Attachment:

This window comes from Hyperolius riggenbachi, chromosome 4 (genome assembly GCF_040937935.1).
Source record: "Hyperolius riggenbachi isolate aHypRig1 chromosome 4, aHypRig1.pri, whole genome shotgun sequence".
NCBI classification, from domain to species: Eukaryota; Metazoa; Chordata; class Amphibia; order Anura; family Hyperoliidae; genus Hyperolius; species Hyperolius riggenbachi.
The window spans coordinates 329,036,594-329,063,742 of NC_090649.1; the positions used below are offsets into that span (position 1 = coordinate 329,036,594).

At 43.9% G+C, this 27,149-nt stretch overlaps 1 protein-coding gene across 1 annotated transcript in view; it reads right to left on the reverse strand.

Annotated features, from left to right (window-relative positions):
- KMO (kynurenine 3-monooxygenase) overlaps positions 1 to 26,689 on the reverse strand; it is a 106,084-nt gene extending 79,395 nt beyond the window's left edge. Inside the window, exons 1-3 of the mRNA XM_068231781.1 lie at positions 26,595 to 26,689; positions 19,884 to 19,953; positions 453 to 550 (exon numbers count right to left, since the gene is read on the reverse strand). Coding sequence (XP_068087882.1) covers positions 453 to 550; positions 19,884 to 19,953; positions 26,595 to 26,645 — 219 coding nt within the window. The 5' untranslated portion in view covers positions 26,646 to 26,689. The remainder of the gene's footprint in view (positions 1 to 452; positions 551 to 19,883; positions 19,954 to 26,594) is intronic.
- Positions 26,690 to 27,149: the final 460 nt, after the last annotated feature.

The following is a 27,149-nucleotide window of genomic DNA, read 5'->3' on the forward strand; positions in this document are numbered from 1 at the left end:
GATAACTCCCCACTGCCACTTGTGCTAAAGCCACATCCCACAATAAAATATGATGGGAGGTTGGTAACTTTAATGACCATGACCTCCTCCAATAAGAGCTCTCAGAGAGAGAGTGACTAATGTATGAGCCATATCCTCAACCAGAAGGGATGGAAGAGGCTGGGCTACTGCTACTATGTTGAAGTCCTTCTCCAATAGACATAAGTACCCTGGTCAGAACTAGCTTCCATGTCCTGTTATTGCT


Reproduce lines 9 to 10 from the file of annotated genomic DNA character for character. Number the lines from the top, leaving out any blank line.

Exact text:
The following is a 27,149-nucleotide window of genomic DNA, read 5'->3' on the forward strand; positions in this document are numbered from 1 at the left end:
GATAACTCCCCACTGCCACTTGTGCTAAAGCCACATCCCACAATAAAATATGATGGGAGGTTGGTAACTTTAATGACCATGACCTCCTCCAATAAGAGCTCTCAGAGAGAGAGTGACTAATGTATGAGCCATATCCTCAACCAGAAGGGATGGAAGAGGCTGGGCTACTGCTACTATGTTGAAGTCCTTCTCCAATAGACATAAGTACCCTGGTCAGAACTAGCTTCCATGTCCTGTTATTGCT